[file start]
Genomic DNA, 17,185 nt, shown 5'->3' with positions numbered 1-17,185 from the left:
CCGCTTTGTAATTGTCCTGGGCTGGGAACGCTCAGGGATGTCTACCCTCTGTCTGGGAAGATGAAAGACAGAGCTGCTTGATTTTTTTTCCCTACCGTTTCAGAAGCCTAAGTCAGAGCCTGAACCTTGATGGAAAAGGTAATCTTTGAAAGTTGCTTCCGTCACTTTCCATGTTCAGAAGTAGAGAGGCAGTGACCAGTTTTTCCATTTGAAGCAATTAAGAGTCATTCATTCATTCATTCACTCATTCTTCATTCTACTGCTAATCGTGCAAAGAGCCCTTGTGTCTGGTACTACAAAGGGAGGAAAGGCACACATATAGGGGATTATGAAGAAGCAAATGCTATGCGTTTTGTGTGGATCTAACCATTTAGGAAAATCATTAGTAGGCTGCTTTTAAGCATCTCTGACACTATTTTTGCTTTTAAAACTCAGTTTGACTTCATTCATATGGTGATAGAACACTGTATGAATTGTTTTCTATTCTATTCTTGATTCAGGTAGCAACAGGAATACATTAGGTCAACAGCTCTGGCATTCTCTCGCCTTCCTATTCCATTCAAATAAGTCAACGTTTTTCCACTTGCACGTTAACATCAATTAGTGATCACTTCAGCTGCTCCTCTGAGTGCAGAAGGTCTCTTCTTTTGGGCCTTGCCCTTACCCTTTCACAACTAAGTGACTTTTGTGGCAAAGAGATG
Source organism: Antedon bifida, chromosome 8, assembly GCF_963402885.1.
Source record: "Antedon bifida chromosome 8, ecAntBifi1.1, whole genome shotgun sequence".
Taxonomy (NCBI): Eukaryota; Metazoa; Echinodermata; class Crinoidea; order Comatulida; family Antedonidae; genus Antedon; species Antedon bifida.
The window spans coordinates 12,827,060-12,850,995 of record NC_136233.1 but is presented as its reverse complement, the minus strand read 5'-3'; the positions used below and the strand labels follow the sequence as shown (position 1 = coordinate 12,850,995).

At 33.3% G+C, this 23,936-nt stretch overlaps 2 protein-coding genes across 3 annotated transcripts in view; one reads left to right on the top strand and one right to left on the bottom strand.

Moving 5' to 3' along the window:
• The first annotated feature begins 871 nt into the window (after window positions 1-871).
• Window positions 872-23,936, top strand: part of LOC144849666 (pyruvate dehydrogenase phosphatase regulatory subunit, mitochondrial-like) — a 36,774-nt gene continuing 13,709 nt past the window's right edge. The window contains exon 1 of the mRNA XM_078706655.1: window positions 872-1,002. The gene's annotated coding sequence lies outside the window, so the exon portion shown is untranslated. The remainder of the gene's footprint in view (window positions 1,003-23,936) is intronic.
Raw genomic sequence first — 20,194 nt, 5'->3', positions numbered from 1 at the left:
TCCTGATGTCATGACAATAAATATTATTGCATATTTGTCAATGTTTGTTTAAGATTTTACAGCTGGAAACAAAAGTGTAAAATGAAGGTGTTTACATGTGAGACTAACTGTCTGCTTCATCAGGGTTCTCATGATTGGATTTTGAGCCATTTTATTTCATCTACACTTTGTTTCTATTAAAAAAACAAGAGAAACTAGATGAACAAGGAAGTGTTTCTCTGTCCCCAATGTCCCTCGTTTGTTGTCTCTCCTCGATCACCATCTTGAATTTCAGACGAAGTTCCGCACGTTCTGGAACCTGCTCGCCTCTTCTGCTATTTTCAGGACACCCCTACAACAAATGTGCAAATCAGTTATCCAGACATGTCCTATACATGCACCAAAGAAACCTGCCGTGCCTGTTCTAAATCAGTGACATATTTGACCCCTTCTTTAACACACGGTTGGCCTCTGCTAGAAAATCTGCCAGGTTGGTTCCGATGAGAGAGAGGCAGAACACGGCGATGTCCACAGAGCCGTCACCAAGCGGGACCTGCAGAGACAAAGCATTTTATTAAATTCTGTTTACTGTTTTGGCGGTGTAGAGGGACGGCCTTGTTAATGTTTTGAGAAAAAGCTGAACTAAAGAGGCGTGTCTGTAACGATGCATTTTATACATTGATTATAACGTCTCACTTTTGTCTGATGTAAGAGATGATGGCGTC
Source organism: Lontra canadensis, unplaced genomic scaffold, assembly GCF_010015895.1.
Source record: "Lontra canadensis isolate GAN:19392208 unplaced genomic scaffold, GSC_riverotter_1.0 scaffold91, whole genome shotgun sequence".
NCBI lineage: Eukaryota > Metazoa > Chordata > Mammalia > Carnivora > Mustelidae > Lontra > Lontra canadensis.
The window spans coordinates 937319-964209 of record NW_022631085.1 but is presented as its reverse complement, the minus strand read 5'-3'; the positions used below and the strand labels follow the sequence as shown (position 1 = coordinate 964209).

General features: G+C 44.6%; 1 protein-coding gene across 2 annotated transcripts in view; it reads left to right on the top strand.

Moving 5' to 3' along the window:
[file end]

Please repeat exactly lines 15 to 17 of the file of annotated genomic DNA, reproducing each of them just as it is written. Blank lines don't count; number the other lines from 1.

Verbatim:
NCBI lineage: Eukaryota > Metazoa > Chordata > Mammalia > Carnivora > Mustelidae > Lontra > Lontra canadensis.
The window spans coordinates 937319-964209 of record NW_022631085.1 but is presented as its reverse complement, the minus strand read 5'-3'; the positions used below and the strand labels follow the sequence as shown (position 1 = coordinate 964209).

General features: G+C 44.6%; 1 protein-coding gene across 2 annotated transcripts in view; it reads left to right on the top strand.